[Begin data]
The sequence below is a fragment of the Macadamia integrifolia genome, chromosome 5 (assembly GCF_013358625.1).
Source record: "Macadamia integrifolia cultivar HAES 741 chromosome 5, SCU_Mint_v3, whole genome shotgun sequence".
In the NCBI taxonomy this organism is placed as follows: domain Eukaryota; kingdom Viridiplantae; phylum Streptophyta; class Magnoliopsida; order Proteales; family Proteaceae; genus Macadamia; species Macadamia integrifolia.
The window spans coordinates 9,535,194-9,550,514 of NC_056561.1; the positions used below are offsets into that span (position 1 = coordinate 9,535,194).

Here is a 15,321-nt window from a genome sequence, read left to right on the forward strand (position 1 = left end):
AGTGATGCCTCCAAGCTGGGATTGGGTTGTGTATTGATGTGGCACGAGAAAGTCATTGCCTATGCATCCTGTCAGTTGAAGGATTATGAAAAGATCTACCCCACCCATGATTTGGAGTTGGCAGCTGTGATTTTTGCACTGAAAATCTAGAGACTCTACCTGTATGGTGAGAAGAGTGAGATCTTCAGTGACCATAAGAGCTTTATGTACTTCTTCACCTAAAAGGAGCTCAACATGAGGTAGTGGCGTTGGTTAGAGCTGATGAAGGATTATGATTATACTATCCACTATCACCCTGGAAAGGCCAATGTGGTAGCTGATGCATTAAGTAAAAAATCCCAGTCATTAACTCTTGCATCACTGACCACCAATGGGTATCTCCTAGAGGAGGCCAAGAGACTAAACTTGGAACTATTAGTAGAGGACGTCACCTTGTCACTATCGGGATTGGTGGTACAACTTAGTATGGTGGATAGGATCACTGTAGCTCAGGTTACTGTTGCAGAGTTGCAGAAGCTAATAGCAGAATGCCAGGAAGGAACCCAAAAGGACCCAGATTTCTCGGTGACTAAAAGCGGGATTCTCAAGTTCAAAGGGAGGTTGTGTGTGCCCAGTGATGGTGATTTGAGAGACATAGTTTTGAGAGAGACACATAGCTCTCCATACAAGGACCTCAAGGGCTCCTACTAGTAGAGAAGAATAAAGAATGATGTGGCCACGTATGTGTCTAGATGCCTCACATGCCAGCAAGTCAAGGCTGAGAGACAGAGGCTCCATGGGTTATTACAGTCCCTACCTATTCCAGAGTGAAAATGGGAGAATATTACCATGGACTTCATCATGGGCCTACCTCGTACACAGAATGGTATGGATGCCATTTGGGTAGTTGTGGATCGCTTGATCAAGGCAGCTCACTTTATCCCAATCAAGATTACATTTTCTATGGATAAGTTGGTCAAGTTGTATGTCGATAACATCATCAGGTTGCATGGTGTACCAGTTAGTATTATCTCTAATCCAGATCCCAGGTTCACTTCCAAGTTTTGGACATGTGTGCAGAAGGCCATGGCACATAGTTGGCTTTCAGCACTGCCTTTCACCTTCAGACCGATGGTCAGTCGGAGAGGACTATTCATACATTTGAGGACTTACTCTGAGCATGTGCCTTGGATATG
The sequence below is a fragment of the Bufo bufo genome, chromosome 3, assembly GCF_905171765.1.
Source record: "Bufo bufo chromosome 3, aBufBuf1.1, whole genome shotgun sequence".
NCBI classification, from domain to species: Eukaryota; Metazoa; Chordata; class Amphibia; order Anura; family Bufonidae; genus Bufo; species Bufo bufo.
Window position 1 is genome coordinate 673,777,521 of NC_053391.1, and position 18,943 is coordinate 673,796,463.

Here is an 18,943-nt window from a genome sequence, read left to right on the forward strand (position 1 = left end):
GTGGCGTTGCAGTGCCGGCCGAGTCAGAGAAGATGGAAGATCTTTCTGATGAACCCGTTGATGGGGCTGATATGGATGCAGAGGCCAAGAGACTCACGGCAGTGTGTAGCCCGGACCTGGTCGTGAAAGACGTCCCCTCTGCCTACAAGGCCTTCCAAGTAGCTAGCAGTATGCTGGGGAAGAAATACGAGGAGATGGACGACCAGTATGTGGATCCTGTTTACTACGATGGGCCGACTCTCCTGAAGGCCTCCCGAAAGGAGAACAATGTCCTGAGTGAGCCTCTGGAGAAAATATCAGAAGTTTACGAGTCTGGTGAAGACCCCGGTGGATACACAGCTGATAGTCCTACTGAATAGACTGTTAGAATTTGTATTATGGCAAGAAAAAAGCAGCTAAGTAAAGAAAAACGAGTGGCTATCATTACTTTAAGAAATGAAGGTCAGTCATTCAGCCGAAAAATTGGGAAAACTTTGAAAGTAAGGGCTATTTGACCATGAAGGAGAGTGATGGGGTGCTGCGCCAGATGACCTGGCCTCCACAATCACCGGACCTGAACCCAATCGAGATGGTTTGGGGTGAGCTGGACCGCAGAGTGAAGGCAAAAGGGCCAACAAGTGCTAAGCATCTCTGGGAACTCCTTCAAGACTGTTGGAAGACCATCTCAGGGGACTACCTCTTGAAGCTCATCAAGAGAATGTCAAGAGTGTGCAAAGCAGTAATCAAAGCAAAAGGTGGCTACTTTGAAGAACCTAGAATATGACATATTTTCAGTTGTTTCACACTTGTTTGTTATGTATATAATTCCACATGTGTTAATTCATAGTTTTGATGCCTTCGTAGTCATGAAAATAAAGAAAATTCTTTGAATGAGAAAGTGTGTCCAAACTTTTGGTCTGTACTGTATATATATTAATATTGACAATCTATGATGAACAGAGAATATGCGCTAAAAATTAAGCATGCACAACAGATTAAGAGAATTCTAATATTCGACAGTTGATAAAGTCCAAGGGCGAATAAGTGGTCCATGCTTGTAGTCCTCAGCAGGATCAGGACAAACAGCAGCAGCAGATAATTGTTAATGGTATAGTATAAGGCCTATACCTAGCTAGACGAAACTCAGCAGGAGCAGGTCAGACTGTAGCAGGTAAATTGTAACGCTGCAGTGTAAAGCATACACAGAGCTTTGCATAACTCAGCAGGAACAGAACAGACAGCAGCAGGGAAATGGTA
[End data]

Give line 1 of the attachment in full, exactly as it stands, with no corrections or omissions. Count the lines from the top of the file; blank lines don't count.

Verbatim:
The sequence below is a fragment of the Macadamia integrifolia genome, chromosome 5 (assembly GCF_013358625.1).